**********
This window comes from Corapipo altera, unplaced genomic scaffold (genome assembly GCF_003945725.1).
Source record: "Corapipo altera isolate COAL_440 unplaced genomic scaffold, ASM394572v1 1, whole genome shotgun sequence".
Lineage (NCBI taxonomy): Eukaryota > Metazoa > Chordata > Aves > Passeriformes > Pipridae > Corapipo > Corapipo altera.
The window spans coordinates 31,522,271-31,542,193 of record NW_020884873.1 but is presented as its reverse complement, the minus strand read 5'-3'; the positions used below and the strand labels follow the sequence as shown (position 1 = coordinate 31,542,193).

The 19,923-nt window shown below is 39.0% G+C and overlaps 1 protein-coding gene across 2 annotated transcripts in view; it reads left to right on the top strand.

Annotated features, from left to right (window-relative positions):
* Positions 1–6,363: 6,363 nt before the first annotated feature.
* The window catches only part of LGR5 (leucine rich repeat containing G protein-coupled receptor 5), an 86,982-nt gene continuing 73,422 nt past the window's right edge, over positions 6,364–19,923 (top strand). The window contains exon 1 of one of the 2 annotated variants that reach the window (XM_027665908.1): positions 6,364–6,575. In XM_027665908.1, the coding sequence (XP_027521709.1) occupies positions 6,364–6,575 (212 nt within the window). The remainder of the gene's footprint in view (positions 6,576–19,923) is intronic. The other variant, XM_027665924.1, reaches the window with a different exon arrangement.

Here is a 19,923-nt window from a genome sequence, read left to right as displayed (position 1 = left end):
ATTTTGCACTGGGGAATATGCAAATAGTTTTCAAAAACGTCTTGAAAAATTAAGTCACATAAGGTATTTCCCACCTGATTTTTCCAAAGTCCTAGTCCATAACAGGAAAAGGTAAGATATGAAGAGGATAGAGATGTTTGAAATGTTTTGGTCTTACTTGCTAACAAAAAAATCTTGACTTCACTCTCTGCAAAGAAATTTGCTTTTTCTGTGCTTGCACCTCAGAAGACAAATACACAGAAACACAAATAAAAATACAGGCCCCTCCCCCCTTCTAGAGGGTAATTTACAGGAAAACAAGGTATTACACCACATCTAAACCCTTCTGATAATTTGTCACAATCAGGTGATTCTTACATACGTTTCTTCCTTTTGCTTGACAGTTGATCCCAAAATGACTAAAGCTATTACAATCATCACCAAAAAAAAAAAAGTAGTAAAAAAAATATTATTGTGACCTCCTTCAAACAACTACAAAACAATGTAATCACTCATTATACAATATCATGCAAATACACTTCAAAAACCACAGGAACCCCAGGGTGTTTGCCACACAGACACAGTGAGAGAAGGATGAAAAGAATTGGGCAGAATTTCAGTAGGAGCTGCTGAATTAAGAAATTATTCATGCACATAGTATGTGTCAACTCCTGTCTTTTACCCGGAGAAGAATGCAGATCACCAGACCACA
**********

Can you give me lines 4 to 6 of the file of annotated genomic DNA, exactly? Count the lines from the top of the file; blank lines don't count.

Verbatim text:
The window spans coordinates 31,522,271-31,542,193 of record NW_020884873.1 but is presented as its reverse complement, the minus strand read 5'-3'; the positions used below and the strand labels follow the sequence as shown (position 1 = coordinate 31,542,193).

The 19,923-nt window shown below is 39.0% G+C and overlaps 1 protein-coding gene across 2 annotated transcripts in view; it reads left to right on the top strand.

Annotated features, from left to right (window-relative positions):